Constipation is defined as the abnormally slowed progression of feces through the large intestine. The stools are hard and dry and their evacuation is difficult and painful. The frequency of passing stools is variable and is not necessarily indicative of constipation. Finally, constipation can be accompanied by gas, abdominal pain and a feeling of incomplete evacuation.
There are many causes that can be associated with constipation. The main contributors to constipation include mechanical obstructions (eg anal fissure), neurological diseases (eg depression, multiple sclerosis), metabolic diseases (eg diabetes), gastrointestinal diseases (eg. : irritable bowel syndrome) and dietary causes, such as insufficient hydration or a low fiber diet.
Goals of nutritional treatment
Nutritional treatment for constipation has three main goals: to increase stool bulk, normalize bowel movement, and decrease intraintestinal pressures.
At the nutritional processing level, dietary recommendations may include:
- Gradually increase dietary fiber intake until you reach about double the amount usually consumed. Then, the recommended daily amount varies by age and gender. Increasing dietary fiber helps relieve the symptoms of constipation because it increases the bulk of the stool as well as its water content, which makes it easier to pass.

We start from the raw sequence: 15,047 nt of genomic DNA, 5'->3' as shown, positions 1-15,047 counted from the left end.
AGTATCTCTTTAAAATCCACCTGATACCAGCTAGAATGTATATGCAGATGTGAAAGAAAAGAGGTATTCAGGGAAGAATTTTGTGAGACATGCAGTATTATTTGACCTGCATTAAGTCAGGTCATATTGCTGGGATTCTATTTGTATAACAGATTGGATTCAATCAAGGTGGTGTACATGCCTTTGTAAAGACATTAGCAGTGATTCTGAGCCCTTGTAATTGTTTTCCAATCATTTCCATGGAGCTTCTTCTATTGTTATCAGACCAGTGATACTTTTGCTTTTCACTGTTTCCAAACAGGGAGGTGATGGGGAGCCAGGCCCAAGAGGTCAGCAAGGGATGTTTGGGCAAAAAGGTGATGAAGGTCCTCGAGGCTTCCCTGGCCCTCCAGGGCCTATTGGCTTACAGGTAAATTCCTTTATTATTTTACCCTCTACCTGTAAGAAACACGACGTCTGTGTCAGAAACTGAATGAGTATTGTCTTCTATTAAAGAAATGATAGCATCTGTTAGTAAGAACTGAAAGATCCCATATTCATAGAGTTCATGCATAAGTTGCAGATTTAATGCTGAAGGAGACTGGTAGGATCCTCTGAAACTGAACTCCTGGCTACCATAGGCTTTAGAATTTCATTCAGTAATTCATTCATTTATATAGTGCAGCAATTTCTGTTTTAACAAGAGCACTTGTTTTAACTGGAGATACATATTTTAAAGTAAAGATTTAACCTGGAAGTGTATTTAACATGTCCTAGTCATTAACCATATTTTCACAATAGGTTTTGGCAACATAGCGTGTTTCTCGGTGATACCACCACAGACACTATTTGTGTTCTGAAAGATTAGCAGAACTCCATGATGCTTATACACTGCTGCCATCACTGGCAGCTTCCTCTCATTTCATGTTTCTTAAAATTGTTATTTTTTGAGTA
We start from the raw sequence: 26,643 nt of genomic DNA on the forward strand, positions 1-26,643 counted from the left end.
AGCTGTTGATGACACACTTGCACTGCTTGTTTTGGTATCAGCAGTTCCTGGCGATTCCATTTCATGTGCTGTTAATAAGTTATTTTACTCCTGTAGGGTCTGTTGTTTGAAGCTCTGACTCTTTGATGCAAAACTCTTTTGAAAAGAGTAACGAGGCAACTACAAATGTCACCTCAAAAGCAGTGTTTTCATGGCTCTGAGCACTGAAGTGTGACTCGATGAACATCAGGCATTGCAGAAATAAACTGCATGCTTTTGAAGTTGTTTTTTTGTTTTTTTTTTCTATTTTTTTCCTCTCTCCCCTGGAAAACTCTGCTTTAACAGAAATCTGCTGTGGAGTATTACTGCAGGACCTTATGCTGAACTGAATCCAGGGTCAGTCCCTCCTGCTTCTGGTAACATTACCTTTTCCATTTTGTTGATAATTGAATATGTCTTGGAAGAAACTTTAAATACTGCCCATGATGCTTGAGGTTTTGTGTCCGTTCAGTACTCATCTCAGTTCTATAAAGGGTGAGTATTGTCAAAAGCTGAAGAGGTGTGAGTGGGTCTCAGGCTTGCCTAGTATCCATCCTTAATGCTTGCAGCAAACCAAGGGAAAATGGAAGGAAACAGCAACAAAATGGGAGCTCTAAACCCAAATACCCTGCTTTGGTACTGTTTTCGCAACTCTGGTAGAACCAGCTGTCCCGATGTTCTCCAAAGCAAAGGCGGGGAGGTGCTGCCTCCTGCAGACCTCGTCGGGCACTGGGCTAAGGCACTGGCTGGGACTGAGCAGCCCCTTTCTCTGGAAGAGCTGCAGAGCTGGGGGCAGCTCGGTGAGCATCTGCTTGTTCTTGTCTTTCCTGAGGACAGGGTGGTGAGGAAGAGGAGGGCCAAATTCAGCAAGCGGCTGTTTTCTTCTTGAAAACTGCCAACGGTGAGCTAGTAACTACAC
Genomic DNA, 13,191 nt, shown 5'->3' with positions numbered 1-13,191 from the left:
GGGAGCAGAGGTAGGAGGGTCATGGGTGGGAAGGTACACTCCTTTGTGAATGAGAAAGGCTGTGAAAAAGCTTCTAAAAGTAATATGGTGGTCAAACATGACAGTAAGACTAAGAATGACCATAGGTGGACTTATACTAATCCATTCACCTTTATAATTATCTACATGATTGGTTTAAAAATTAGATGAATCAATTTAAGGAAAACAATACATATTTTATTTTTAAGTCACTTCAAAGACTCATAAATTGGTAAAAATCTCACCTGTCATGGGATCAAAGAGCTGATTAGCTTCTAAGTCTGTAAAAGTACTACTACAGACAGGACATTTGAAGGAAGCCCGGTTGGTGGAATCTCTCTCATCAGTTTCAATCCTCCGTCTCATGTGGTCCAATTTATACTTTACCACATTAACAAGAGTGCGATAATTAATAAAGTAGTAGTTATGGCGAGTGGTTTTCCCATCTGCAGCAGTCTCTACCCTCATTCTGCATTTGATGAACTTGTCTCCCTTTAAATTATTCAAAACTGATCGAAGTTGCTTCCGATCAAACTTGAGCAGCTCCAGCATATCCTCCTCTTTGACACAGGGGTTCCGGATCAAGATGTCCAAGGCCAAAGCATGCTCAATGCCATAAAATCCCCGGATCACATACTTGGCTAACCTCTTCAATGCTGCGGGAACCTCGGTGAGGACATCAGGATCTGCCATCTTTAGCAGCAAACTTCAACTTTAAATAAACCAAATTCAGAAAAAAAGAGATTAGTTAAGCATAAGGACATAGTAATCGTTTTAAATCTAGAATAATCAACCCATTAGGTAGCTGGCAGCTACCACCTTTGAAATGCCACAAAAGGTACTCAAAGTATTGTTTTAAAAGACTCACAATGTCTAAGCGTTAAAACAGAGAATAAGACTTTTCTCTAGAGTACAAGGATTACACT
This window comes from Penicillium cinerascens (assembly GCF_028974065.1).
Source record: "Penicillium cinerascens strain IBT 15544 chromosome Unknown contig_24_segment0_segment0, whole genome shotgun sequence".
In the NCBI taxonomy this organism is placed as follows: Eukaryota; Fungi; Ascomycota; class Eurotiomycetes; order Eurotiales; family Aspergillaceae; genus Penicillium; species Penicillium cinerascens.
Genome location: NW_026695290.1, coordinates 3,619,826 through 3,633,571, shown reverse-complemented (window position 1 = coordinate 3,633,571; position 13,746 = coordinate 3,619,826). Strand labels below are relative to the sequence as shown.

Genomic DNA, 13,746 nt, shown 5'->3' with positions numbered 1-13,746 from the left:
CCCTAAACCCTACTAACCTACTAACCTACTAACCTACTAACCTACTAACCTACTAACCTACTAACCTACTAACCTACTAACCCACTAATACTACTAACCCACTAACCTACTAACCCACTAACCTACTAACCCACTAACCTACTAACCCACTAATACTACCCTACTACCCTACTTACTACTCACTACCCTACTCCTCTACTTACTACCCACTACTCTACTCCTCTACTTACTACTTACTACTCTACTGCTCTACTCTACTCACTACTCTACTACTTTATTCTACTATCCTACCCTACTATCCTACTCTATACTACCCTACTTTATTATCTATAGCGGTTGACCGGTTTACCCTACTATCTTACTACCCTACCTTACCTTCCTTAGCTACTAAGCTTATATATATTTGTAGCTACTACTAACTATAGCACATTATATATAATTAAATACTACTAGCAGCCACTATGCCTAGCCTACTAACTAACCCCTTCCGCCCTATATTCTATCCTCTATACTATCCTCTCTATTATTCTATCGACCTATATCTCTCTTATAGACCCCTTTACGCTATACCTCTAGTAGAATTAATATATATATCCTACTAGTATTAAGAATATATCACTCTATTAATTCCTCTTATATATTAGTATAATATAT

- Introduce fiber-rich foods, such as whole grains, fruits, dried fruit which are particularly high in fiber, vegetables, legumes, nuts and seeds.
- Consume prunes and prune juice, rich in fiber and dihydroxyphenylisatin, a substance that promotes bowel movements.
- If a dietary fiber supplement is used (e.g. psyllium), consume it in several small doses throughout the day.
- Maximize physical activity and optimize hydration by increasing fluid intake (e.g. 2 L/day). Regular physical activity and adequate hydration help prevent bloating and gas that can occur with increased dietary fiber intake.
- Re-educate intestinal transit. For example, trying to have a bowel movement at the same time each day, usually after breakfast.
- Low FODMAP Diet for Irritable Bowel Syndrome (after diagnosis)
In the presence of certain particular problems related to constipation, dietary recommendations may vary. For example, for anorectal disorders, such as hemorrhoids and anal fissures, it is recommended to observe a diet low in fiber and high in liquid during the acute phase, then a diet high in fiber in the remission phase.
The causes of constipation can be very varied: diet, medication, diseases, etc. and they influence his treatment. In terms of diet, optimal fiber consumption and good hydration are key. Fiber notably helps regulate intestinal transit, but it also has several other health benefits. Indeed, some studies show that they can also help maintain a healthy weight and reduce the risk of heart disease and certain cancers. Optimizing your fiber intake is a win-win!
- Bouthillier, Lise. January 2019. Diseases of the digestive tract. NUT 2047 Clinical Nutrition 2. Montreal: University of Montreal.al.
Article written by:
Marie-Noël Marsan, Nutritionist